One in a series of occasional articles
KILL DEVIL HILLS, N.C. - The pilot who will step onto the sands near Kitty Hawk tomorrow to re-enact the Wright brothers' first flight 100 years ago will share the centennial spotlight with an unpredictable member of the team: Mother Nature.
They need the Wright weather. At 10:35 a.m. Dec. 17, 1903, the Wrights made the world's first controlled, sustained flight in a heavier-than-air machine thanks to a gusty and frigid nor'easter that whipped up a 27 mph wind to carry them into history.
Tomorrow's forecast calls for 20 to 25 mph winds and a 60 percent chance of rain. Organizers don't expect winds to be a problem, but say a downpour similar to what occurred here Sunday would lead to a washout. A light rain won't halt the flight plan.
The re-enactment "is very weather-dependent," says Terry Queijo, 48, of Trappe, Md., who will portray Wilbur Wright, observing the takeoff. "My friends ask me all the time, 'What happens if you can't fly and all those people have come all that way?' Thank God we're not the only thing going on" that day.
Not the only thing, but certainly the most anticipated. The re-enactment will culminate the First Flight Centennial Celebration in North Carolina, a six-day affair.
If the weather cooperates, pilot Kevin Kochersberger, an associate engineering professor at the Rochester Institute of Technology, will assume the role of Orville, board a 1903 Wright Flyer replica and at 10:35 a.m., try to re-create the bicycle mechanic's historic 120-foot, 12- second hop. The weather conditions are all the more vital given that Kochersberger will be aboard the most authentic Flyer replica ever built.
The plane was copied to the smallest detail possible by the Wright Experience, a plane-restoration facility in Warrenton, Va. Wind-tunnel tests show that it is vulnerable to the same weather conditions as the original and also shares another unflattering trait: instability. (Orville once said it flew "like a cross between a bucking bronco and a roller coaster.")
"Its authenticity detracts from its ability to fly," says Nick Engler, director of the Wright Brothers Aeroplane Co. in Dayton, Ohio, which builds Wright aircraft to educate children about flight. "[The Flyer] is a very marginal airplane. The more authentic you make it, the more you narrow your chances of getting it off the ground."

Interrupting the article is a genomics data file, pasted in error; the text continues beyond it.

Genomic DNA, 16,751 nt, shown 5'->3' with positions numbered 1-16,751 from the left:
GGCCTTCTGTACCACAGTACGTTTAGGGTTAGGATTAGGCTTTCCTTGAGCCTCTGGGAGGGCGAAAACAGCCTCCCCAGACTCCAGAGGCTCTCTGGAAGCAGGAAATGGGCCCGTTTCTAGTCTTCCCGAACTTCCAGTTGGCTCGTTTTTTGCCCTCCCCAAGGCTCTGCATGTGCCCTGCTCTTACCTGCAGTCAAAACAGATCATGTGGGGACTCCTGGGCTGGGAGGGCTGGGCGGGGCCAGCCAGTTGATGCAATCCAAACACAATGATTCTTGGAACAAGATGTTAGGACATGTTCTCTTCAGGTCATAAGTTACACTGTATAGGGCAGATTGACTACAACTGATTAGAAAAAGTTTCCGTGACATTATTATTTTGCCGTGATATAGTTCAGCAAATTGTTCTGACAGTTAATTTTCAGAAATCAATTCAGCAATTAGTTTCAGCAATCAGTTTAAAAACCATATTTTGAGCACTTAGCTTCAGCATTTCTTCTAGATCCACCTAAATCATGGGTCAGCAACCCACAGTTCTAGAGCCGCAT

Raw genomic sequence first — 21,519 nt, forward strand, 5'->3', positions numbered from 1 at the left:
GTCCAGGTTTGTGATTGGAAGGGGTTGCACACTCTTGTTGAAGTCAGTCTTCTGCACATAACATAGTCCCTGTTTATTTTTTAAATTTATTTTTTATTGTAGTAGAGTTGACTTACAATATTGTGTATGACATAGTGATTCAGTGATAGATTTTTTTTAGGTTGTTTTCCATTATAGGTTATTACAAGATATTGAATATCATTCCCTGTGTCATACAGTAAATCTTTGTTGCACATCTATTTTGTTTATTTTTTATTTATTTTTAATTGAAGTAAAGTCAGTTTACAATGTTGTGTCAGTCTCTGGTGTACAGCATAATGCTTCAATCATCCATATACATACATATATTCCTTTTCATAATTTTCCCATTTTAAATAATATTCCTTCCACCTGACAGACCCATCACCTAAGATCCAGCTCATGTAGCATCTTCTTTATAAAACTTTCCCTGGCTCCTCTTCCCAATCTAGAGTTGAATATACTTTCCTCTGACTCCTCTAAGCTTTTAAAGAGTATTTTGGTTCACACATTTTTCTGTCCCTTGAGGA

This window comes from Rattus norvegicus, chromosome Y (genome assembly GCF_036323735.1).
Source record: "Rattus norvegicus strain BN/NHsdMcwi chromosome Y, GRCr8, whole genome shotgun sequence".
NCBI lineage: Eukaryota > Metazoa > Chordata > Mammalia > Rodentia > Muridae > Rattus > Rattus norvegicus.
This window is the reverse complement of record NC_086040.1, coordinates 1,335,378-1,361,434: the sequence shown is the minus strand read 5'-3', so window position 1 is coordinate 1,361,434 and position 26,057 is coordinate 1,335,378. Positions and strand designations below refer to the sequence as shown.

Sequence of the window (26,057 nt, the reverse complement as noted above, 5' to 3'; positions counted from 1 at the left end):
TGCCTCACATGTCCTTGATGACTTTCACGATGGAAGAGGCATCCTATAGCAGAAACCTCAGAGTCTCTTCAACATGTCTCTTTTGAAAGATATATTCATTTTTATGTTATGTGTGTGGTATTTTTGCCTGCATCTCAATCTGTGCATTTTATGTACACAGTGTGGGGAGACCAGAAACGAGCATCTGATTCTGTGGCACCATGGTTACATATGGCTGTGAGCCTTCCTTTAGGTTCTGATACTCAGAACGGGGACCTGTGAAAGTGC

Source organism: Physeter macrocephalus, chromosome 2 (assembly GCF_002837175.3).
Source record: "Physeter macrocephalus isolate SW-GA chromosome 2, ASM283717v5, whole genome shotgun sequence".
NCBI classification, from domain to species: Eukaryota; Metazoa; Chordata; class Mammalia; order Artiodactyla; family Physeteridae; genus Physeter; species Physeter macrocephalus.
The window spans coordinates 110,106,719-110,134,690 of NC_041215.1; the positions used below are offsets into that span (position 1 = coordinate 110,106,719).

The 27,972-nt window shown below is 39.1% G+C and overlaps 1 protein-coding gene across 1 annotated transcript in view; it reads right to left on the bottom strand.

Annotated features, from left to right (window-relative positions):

Powered by a 12-horsepower engine, the plane is so marginal that aviation historians say its performance would be cramped by warm weather. It operates better in the higher density of cold air, which offers extra lift for its wood-and-cloth wings and more efficient combustion for its antiquated engine.
"Everything is a factor," says Ken Kellet, 50, an aircraft restorer and demonstration pilot for the Fantasy of Flight Museum in Polk City, Fla. "The weight of the pilot, the wind direction, the temperature. A number of factors have to be in their favor."
He should know. For the 75th anniversary of powered flight in 1978, Kellet attempted to re-enact Orville's flight at Kill Devil Hills aboard a replica he spent $3,000 building. But a flaw in his wing fabric and insufficient wind conspired. He soared 40 feet.
"It was enough to be called successful," Kellett recalls. "The press didn't fry me."
To ensure a greater chance of success, the Wright Experience team will use 120 feet of launching rail (twice as much as the Wrights used) and high-tech environmental sensors.
"If we had a 27 mph wind and 40-degree Fahrenheit like they did, we could take off just the way they did," says team researcher and mechanic Bill Hadden. "The airplane is authentic, but the atmosphere is different, so the only thing we could do is add more rail."
The additional rail length gives the plane more time to gather speed, allowing the team a broader range of weather conditions under which to take off. Case in point: During a successful test flight in 58-degree weather last month, Korchersberger flew about 100 feet in four seconds with the help of a 15 to 18 mph headwind.
The plane will take off from the exact location where the Wright brothers succeeded 100 years ago - a spot that creates its own complications.
In 1903, the site was a string of dunes known as Kill Devil Hills, then part of the fishing town of Kitty Hawk.
By Johnathon E. Briggs